When I studied Ida Rolf's theory and Paul St. John's Neuro-Muscular Therapy they both had incorporated the importance of the Pelvic Girdle and Posture. Jones' Strain/Counterstrain was my first introduction to Tensegriy, although I did not recognize it at that time. It was my first introduction to the Positional Release Techniques that seemed to sprout up in the late 80's and early 90's. The next two areas I studied where Travell's Trigger Points and Bonnie Prudden's Myotherapy and these two techniques reinforced my understanding of the Neuromuscular connection of pain and the brain. Combining this information with the mechanical aspects of the body it would make sense that these become the foundation that I work from. The Pelvic Girdle provides support for the upper body and also creates a lentil or hanging (suspension) system for the lower extremities. Combining the different theories I was able to extrapolate enough information to start Postural Balancing Techniques, aka Postural Balancing, The Gibbons Method(C). This was the initial class work that I taught in many different locals.
As the business started changing from an athlete based practice to a chronic pain practice I learned that although the type of client was different pain was still pain. It became clearer to me that I needed to approach the symptoms completely different. This is when Rudolph Nureyev's statement about dancing to the energy of the audience became clearer to me; I needed to tap into the client's energy to truly understand the issues that were allowing the pain to develop. It became more evident also what my mentor Dr. Tom Maday, D.C. would tell me, "Where it is, it ain't!" The words were different but the meaning was still the same, the symptom is just trying to tell you there is something wrong.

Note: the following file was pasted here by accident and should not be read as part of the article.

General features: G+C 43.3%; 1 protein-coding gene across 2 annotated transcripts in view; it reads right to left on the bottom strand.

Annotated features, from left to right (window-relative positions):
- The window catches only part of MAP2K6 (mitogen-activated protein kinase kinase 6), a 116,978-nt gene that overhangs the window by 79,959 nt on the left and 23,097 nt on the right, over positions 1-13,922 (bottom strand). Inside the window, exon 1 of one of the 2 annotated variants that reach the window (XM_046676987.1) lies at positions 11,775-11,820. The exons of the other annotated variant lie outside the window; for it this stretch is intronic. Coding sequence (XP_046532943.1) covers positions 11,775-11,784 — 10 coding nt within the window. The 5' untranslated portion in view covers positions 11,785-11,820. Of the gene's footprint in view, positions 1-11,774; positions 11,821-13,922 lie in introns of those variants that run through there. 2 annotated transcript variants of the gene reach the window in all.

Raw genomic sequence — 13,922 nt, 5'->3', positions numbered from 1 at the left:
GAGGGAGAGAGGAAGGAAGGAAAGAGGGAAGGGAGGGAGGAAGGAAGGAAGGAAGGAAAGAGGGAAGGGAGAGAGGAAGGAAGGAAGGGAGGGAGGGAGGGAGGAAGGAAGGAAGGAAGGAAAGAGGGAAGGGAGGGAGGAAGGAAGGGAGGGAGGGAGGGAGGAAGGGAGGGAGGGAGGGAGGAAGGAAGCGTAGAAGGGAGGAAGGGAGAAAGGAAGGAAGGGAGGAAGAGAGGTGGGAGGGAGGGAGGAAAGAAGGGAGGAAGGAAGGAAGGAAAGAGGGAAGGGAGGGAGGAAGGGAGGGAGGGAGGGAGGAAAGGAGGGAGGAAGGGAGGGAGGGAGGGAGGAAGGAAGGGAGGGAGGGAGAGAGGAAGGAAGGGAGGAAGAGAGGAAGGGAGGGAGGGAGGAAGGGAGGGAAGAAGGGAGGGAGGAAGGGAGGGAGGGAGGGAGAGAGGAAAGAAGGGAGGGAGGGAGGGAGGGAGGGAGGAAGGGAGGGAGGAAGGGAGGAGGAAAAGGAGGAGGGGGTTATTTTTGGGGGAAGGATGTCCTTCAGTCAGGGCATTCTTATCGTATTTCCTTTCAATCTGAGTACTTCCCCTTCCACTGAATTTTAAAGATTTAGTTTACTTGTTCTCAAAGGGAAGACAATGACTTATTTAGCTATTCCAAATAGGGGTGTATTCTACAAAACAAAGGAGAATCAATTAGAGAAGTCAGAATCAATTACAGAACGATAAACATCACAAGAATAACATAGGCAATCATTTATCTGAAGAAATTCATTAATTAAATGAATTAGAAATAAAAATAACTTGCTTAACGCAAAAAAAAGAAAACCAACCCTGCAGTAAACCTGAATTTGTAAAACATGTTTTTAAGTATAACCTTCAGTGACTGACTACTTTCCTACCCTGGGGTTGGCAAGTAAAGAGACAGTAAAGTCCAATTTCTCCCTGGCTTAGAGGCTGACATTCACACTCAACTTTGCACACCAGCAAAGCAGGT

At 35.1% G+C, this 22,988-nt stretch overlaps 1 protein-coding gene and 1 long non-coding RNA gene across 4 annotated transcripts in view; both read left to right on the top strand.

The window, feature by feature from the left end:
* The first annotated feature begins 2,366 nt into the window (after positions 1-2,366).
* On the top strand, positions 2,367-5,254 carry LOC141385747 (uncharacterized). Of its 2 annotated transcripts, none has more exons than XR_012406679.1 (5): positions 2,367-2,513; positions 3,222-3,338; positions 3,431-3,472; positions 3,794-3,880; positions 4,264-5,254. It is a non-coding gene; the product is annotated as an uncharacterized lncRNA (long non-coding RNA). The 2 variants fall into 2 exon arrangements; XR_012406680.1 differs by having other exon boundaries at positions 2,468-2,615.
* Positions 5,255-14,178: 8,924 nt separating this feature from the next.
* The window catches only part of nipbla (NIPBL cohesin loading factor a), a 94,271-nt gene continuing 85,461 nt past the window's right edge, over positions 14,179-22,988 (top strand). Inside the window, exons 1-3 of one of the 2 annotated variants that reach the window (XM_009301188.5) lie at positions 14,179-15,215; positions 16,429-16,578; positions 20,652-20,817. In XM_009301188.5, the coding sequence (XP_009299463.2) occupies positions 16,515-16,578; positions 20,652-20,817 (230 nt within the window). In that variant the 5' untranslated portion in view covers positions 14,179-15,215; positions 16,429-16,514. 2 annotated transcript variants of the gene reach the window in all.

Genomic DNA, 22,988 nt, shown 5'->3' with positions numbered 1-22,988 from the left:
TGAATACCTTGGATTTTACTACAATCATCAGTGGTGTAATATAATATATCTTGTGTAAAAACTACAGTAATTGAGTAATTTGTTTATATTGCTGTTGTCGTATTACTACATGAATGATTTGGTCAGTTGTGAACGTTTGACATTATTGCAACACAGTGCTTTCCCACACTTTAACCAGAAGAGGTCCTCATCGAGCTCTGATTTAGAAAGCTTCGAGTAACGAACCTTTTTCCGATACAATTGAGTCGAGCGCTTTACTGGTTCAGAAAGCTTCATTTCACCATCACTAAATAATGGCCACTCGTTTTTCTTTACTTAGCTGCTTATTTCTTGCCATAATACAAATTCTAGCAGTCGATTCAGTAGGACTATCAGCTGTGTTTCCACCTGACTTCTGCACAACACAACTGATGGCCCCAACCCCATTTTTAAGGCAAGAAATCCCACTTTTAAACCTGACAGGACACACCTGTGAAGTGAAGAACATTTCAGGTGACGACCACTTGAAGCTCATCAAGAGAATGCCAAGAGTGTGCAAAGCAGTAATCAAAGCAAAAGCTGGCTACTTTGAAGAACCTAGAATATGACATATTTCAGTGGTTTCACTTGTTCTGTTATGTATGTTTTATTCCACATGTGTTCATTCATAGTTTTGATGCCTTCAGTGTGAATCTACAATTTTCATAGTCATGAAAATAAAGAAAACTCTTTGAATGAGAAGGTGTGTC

The Pelvis was a great place to start and as a newbie to the profession it gave me a base point in which to work from. I studied the many different movement patterns of the Pelvic Girdle; rotation around the Sacrum, obliquity (one side higher than the other), one side of the pelvis' rotation around it's own center, and anterior or posterior rotation. I analyzed and looked at all of the movement and release points and as in construction I attempted to create the proper foundation.
As I developed more release points off of the Pelvis, I was able to reconstruct many of the patterns of movement on specific muscles. The issue I had with this was many of the patterns did not follow what was written in the books. There were some slight alterations, so my next hurdle became the development of protocol to correct these patterns of trama.
In my next blog I will revisit more of the early years and how the movement process became a bigger factor in the development of the process of MRTh®.
Until next week, we all have "a Reason to HOPE".